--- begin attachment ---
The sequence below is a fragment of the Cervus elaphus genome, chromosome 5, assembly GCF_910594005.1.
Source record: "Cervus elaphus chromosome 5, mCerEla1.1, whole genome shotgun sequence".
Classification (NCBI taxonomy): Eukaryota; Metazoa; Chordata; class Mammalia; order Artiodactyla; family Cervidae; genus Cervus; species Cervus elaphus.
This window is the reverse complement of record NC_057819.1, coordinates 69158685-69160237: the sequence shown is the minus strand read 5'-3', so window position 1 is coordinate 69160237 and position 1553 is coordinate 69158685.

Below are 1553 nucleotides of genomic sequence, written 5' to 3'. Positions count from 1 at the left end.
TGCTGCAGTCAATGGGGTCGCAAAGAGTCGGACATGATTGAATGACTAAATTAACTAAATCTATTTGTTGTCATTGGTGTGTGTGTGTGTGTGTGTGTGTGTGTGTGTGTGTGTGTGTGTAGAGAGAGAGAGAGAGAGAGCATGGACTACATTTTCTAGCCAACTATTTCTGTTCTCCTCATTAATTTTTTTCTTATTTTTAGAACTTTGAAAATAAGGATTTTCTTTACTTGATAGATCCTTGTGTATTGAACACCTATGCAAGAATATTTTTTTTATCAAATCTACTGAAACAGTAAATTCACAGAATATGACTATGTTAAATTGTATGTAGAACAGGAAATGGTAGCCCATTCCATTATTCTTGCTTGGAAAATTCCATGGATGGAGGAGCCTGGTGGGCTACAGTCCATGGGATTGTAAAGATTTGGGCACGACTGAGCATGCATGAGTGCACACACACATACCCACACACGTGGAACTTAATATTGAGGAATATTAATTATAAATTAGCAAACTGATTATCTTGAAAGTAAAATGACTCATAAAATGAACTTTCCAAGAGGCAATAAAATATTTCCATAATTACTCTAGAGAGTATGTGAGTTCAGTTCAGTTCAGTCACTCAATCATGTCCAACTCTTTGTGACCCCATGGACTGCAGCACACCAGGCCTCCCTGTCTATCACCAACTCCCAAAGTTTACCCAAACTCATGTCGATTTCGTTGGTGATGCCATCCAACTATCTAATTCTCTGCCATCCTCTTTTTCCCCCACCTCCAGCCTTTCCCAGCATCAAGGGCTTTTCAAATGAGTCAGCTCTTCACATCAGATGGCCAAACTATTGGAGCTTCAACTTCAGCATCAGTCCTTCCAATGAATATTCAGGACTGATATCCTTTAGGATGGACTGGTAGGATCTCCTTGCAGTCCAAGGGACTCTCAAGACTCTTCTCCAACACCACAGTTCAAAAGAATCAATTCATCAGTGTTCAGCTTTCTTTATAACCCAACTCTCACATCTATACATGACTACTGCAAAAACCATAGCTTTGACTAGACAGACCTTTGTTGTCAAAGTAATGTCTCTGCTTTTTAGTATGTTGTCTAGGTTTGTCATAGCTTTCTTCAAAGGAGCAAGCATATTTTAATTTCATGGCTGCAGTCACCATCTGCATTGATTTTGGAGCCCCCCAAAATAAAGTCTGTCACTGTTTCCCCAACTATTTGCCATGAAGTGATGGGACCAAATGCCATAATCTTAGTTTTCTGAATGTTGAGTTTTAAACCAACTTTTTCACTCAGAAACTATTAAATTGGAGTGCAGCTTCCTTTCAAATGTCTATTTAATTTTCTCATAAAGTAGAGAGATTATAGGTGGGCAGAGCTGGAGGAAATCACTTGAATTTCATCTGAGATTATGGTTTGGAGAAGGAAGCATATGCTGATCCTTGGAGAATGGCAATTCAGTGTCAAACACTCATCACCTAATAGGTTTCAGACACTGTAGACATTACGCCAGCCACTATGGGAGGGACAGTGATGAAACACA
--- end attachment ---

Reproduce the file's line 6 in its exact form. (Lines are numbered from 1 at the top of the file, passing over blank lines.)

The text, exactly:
TGCTGCAGTCAATGGGGTCGCAAAGAGTCGGACATGATTGAATGACTAAATTAACTAAATCTATTTGTTGTCATTGGTGTGTGTGTGTGTGTGTGTGTGTGTGTGTGTGTGTGTGTGTGTAGAGAGAGAGAGAGAGAGAGCATGGACTACATTTTCTAGCCAACTATTTCTGTTCTCCTCATTAATTTTTTTCTTATTTTTAGAACTTTGAAAATAAGGATTTTCTTTACTTGATAGATCCTTGTGTATTGAACACCTATGCAAGAATATTTTTTTTATCAAATCTACTGAAACAGTAAATTCACAGAATATGACTATGTTAAATTGTATGTAGAACAGGAAATGGTAGCCCATTCCATTATTCTTGCTTGGAAAATTCCATGGATGGAGGAGCCTGGTGGGCTACAGTCCATGGGATTGTAAAGATTTGGGCACGACTGAGCATGCATGAGTGCACACACACATACCCACACACGTGGAACTTAATATTGAGGAATATTAATTATAAATTAGCAAACTGATTATCTTGAAAGTAAAATGACTCATAAAATGAACTTTCCAAGAGGCAATAAAATATTTCCATAATTACTCTAGAGAGTATGTGAGTTCAGTTCAGTTCAGTCACTCAATCATGTCCAACTCTTTGTGACCCCATGGACTGCAGCACACCAGGCCTCCCTGTCTATCACCAACTCCCAAAGTTTACCCAAACTCATGTCGATTTCGTTGGTGATGCCATCCAACTATCTAATTCTCTGCCATCCTCTTTTTCCCCCACCTCCAGCCTTTCCCAGCATCAAGGGCTTTTCAAATGAGTCAGCTCTTCACATCAGATGGCCAAACTATTGGAGCTTCAACTTCAGCATCAGTCCTTCCAATGAATATTCAGGACTGATATCCTTTAGGATGGACTGGTAGGATCTCCTTGCAGTCCAAGGGACTCTCAAGACTCTTCTCCAACACCACAGTTCAAAAGAATCAATTCATCAGTGTTCAGCTTTCTTTATAACCCAACTCTCACATCTATACATGACTACTGCAAAAACCATAGCTTTGACTAGACAGACCTTTGTTGTCAAAGTAATGTCTCTGCTTTTTAGTATGTTGTCTAGGTTTGTCATAGCTTTCTTCAAAGGAGCAAGCATATTTTAATTTCATGGCTGCAGTCACCATCTGCATTGATTTTGGAGCCCCCCAAAATAAAGTCTGTCACTGTTTCCCCAACTATTTGCCATGAAGTGATGGGACCAAATGCCATAATCTTAGTTTTCTGAATGTTGAGTTTTAAACCAACTTTTTCACTCAGAAACTATTAAATTGGAGTGCAGCTTCCTTTCAAATGTCTATTTAATTTTCTCATAAAGTAGAGAGATTATAGGTGGGCAGAGCTGGAGGAAATCACTTGAATTTCATCTGAGATTATGGTTTGGAGAAGGAAGCATATGCTGATCCTTGGAGAATGGCAATTCAGTGTCAAACACTCATCACCTAATAGGTTTCAGACACTGTAGACATTACGCCAGCCACTATGGGAGGGACAGTGATGAAACACA